Will I ever be able to review this? Probably not – it has so many layers! Everything has a meaning! – but I’m trying.
Deathless is a mythpunk retelling of The Death of Koschei the Deathless set in the first half of the 20th century (ending around 1942). It’s a story that weaves politics, history and war together with Russian folklore – it shows you the terror, the silencing, the deaths, but it feels like a fairytale. It’s the story of the life and death of Marya Morevna, and the endless war between Koschei, the Tsar of Life, and Viy, the Tsar of Death.
My review will never do justice to Catherynne M. Valente’s writing; the only thing I can do is show it, with some quotes. If you do not like flowery writing, unhealthy relationships and blue-orange morality, this book isn’t for you.
Deathless isn’t exactly a book you want to read for the characters. Their decisions will seem forced sometimes, as if they were moved along by the author. That’s intentional – Deathless is as much about life, death and Russian history as it is about stories, the stock characters and the tales we always tell the same way.
This book is divided into six parts, six stories, and there are usually time jumps between them.
Part 1: A Long, Thin House
The first part of the novel has always been my favorite. It’s about Marya discovering the magic, the domovye, meeting Likho for the first time and then Koschei. It’s exactly like a fairytale, with its use of repetition – rule of three: the story starts with birds falling from the trees and transforming into the men that will marry Marya’s three sisters.
This part ends with the seduction chapter, which is kind of creepy, really intense and hypnotic. It also has the best food descriptions.
Part 2: Sleep with Fists Closed and Shoot Straight.
Probably my least favorite part (because, for some reason, I really hate these sex scenes…?). It’s about Marya’s life in the country of life. Everything in it is alive – the buildings, too. In this part, we meet Marya’s companions, Madame Lebedeva, Zemlehyed the leshy, and Naganya.
Marya wants to marry Koschei, but she has to overcome three tasks for that. I loved Marya and Baba Yaga’s meeting – Baba Yaga’s car has chicken legs, of course, and Baba Yaga has braided eyebrows.
While this is the part I liked the least, it’s also the one with the best quotes. The conversations in which the characters talk about censorship and the inner workings of stories were really interesting.
That’s how you get deathless, volchitsa. Walk the same tale over and over, until you wear a groove in the world, until even if you vanished, the tale would keep turning, keep playing, like a phonograph, and you’d have to get up again, even with a bullet through your eye, to play your part and say your lines.
Part 3: Ivanushka
This part starts with the introduction of the Ivan of this story, Ivan Nikolayevich. We see how Marya has changed in all these years – she’s cold, she has forgotten how it feels to be human. In this story, Marya leaves Koschei for Ivan, because that’s what is always going to happen.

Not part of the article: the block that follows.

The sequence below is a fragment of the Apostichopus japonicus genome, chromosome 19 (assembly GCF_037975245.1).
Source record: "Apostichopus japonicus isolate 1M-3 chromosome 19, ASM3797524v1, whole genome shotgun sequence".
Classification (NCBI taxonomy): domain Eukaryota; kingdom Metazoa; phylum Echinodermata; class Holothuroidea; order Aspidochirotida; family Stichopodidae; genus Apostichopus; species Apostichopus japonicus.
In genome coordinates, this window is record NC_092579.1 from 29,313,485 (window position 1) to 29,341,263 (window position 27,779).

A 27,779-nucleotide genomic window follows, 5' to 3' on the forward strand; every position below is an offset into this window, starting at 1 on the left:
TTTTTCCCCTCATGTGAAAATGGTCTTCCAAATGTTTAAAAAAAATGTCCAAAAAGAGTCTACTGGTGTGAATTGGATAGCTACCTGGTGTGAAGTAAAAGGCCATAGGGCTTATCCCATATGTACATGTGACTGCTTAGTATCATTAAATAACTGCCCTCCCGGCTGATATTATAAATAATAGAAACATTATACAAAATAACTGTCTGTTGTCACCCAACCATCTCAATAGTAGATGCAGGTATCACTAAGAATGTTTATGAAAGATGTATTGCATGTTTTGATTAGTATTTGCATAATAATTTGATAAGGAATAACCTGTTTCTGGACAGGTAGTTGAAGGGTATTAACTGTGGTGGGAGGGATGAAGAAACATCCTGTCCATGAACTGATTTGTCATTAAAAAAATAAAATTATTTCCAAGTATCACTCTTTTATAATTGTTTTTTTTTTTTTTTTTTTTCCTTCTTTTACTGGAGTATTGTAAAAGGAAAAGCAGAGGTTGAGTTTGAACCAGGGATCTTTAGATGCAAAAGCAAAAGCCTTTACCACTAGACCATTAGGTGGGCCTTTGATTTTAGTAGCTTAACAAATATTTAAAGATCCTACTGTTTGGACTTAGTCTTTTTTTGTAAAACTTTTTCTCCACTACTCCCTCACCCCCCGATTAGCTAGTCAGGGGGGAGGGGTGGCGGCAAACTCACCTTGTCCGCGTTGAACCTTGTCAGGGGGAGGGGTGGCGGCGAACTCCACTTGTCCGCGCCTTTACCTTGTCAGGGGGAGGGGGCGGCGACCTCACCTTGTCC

The end of this story is A Long, Thin House, but backwards. We meet Marya’s sisters again and I love them.
Part 4: There Are No Firebirds In Leningrad
Marya and Ivan are living in Leningrad, and Koschei is chained in their basement.
Zvonok’s part makes me cry every time. It’s so painful to read – it’s set in 1942, with the war approaching and then slowly starving Leningrad. I never like this kind of stories, they feel like tragedy porn most of the time, but here? It was worth it just for the power of the writing. It was almost scary.
I will not let her speak because I love her, and when you love someone you do not make them tell war stories. A war story is a black space. On the one side is before and on the other side is after, and what is inside belongs only to the dead.
Part 5: Birds of Joy and Sorrow.
This is the part set in Yaichka, and the part in which we get to know the Tsar of Birds. Yaichka is an utopian, perfect Russian small town. After the heartbreaking tale of Zvonok, this is welcome.
The people of Yaichka are all russian historical figures, who live peacefully with each other – just before the fall.
Death always reaches you.
Part 6: Someone Ought to Be
This one is really short, and the first time I read the book I found it confusing, but now I think it is the perfect ending. Bittersweet, maybe, but listen to what Baba Yaga implies:
And on my life I would never suggest to you that stories cannot be forgotten in the bone, even when a brother or a wizard or a rifle says you must, you must forget it, it never happened; there is only the world as it is now, and there has never been another, can never be any other.
It’s about the death of Marya, the death of Russia after the war, but the stories will always remain.
They will come back to life, and so will the country.
My rating: ★★★★★